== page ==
NOVA Online (see text links below)
Cancer Warrior
Accidental Discoveries
by Lexi Krock

Accidents in medicine: The idea sends chills down your spine as you conjure up thoughts of misdiagnoses, mistakenly prescribed drugs, and wrongly amputated limbs. Yet while accidents in the examining room or on the operating table can be regrettable, even tragic, those that occur in the laboratory can sometimes lead to spectacular advances, life-saving treatments, and Nobel Prizes.

A seemingly insignificant finding by one researcher leads to a breakthrough discovery by another; a physician methodically pursuing the answer to a medical conundrum over many years suddenly has a "Eureka" moment; a scientist who chooses to study a contaminant in his culture rather than tossing it out stumbles upon something entirely new. Here we examine seven of medical history's most fortuitous couplings of great minds and great luck.

Working scraping bark A laborer scrapes the bark from a cinchona tree. The bark is then sundried and pulverized to make the drug quinine.
The story behind the chance discovery of the anti-malarial drug quinine may be more legend than fact, but it is nevertheless a story worthy of note. The account that has gained the most currency credits a South American Indian with being the first to find a medical application for quinine. According to legend, the man unwittingly ingested quinine while suffering a malarial fever in a jungle high in the Andes. Needing desperately to quench his thirst, he drank his fill from a small, bitter-tasting pool of water. Nearby stood one or more varieties of cinchona, which grows from Colombia to Bolivia on humid slopes above 5,000 feet. The bark of the cinchona, which the indigenous people knew as quina-quina, was thought to be poisonous. But when this man's fever miraculously abated, he brought news of the medicinal tree back to his tribe, which began to use its bark to treat malaria.

Since the first officially noted use of quinine to fight malaria occurred in a community of Jesuit missionaries in Lima, Peru in 1630, historians have surmised that Indian tribes taught the missionaries how to extract the chemical quinine from cinchona bark. In any case, the Jesuits' use of quinine as a malaria medication was the first documented use of a chemical compound to successfully treat an infectious disease. To this day, quinine-based anti-malarials are widely used as effective treatments against the growth and reproduction of malarial parasites in humans.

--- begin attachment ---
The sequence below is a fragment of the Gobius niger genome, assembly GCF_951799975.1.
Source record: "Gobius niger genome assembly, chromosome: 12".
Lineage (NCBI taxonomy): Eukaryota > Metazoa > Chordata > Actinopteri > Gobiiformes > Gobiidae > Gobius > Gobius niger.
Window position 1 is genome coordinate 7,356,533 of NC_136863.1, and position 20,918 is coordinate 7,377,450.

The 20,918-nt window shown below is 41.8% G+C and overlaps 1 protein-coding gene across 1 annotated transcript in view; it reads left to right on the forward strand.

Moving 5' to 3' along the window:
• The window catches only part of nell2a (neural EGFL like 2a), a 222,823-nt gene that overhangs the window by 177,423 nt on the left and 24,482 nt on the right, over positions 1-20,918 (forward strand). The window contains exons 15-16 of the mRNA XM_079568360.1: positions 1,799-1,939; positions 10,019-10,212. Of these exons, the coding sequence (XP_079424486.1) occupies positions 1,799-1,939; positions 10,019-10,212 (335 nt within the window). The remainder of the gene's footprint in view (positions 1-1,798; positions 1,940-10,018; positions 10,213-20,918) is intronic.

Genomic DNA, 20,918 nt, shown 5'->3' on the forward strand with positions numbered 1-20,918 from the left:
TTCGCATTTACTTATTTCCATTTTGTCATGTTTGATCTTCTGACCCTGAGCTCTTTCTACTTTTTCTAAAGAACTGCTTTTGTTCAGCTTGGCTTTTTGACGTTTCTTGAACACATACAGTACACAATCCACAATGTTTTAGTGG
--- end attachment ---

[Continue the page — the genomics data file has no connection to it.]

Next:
Jenner vaccinating Phipps A depiction of Edward Jenner vaccinating James Phipps, a boy of eight, on May 14, 1796.

Smallpox vaccination
In 1796, Edward Jenner, a British scientist and surgeon, had a brainstorm that ultimately led to the development of the first vaccine. A young milkmaid had told him how people who contracted cowpox, a harmless disease easily picked up during contact with cows, never got smallpox, a deadly scourge.

With this in mind, Jenner took samples from the open cowpox sores on the hands of a young dairymaid named Sarah Nelmes and inoculated eight-year-old James Phipps with pus he extracted from Nelmes' sores. (Experimenting on a child would be anathema today, but this was the 18th century.) The boy developed a slight fever and a few lesions but remained for the most part unscathed. A few months later, Jenner gave the boy another injection, this one containing smallpox. James failed to develop the disease, and the idea behind the modern vaccine was born.

Though doctors and scientists would not begin to understand the biological basis of immunity for at least 50 years after Jenner's first inoculation, the technique of vaccinating against smallpox using the human strain of cowpox soon became a common and effective practice worldwide.

Röntgen Physicist Wilhelm Conrad Röntgen (1845-1923), discoverer of the X-ray.
X-rays have become an important tool for medical diagnoses, but their discovery in 1895 by the German physicist Wilhelm Conrad Röntgen had little to do with medical experimentation. Röntgen was studying cathode rays, the phosphorescent stream of electrons used today in everything from televisions to fluorescent light bulbs. One earlier scientist had found that cathode rays can penetrate thin pieces of metal, while another showed that these rays could light up a fluorescent screen placed an inch or two away from a thin aluminum "window" in the glass tube.

Röntgen wanted to determine if he could see cathode rays escaping from a glass tube completely covered with black cardboard. While performing this experiment, Röntgen noticed that a glow appeared in his darkened laboratory several feet away from his cardboard-covered glass tube. At first he thought a tear in the paper sheathing was allowing light from the high-voltage coil inside the cathode-ray tube to escape. But he soon realized he had happened upon something entirely different. Rays of light were passing right through the thick paper and appearing on a fluorescent screen over a yard away.

Röntgen found that this new ray, which had many characteristics different from the cathode ray he had been studying, could penetrate solids and even record the image of a human skeleton on a photographic negative. In 1901, the first year of the Nobel Prize, Röntgen won for his accidental discovery of what he called the "X-ray," which physicians worldwide soon adopted as a standard medical tool.

Continue: Allergy

Dr. Folkman Speaks | Cancer Caught on Video
Designing Clinical Trials | Accidental Discoveries | How Cancer Grows
Help/Resources | Transcript | Site Map | Cancer Warrior Home

Editor's Picks | Previous Sites | Join Us/E-mail | TV/Web Schedule
About NOVA | Teachers | Site Map | Shop | Jobs | Search | To print
PBS Online | NOVA Online | WGBH

© | Updated February 2001
Feedback Shop Site Map Search Home Text Version Cancer Warrior Home